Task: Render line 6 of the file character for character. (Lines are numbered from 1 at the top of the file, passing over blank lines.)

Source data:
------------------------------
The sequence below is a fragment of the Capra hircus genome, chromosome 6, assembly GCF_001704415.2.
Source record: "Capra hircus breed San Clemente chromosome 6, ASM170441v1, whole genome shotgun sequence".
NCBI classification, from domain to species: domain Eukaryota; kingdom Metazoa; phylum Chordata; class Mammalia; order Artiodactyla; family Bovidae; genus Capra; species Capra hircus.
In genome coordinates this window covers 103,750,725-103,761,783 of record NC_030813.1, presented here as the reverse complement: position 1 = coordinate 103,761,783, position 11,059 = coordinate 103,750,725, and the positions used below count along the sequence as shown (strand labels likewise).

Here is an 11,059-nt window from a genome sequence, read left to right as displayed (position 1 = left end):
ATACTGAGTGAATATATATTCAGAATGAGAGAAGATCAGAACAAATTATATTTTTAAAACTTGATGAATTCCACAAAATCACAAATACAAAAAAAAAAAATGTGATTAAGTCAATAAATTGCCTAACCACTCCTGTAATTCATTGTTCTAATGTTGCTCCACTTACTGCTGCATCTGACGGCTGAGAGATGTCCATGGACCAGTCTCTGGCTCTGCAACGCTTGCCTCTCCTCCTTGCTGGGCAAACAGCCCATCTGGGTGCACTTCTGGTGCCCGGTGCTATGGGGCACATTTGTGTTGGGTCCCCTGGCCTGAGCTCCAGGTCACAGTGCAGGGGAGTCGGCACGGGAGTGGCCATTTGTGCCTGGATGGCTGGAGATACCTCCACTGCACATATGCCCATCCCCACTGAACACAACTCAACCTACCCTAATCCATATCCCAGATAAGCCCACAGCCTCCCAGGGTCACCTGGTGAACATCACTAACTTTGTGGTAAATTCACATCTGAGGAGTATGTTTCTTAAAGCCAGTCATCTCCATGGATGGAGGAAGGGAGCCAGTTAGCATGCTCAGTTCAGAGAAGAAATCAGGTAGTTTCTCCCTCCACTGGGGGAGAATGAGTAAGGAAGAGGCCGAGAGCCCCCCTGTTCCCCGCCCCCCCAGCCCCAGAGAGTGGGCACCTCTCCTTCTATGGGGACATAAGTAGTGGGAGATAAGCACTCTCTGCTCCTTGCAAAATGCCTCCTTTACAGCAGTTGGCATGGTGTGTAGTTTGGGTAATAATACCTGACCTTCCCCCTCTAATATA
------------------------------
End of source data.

ATACTGAGTGAATATATATTCAGAATGAGAGAAGATCAGAACAAATTATATTTTTAAAACTTGATGAATTCCACAAAATCACAAATACAAAAAAAAAAAATGTGATTAAGTCAATAAATTGCCTAACCACTCCTGTAATTCATTGTTCTAATGTTGCTCCACTTACTGCTGCATCTGACGGCTGAGAGATGTCCATGGACCAGTCTCTGGCTCTGCAACGCTTGCCTCTCCTCCTTGCTGGGCAAACAGCCCATCTGGGTGCACTTCTGGTGCCCGGTGCTATGGGGCACATTTGTGTTGGGTCCCCTGGCCTGAGCTCCAGGTCACAGTGCAGGGGAGTCGGCACGGGAGTGGCCATTTGTGCCTGGATGGCTGGAGATACCTCCACTGCACATATGCCCATCCCCACTGAACACAACTCAACCTACCCTAATCCATATCCCAGATAAGCCCACAGCCTCCCAGGGTCACCTGGTGAACATCACTAACTTTGTGGTAAATTCACATCTGAGGAGTATGTTTCTTAAAGCCAGTCATCTCCATGGATGGAGGAAGGGAGCCAGTTAGCATGCTCAGTTCAGAGAAGAAATCAGGTAGTTTCTCCCTCCACTGGGGGAGAATGAGTAAGGAAGAGGCCGAGAGCCCCCCTGTTCCCCGCCCCCCCAGCCCCAGAGAGTGGGCACCTCTCCTTCTATGGGGACATAAGTAGTGGGAGATAAGCACTCTCTGCTCCTTGCAAAATGCCTCCTTTACAGCAGTTGGCATGGTGTGTAGTTTGGGTAATAATACCTGACCTTCCCCCTCTAATATA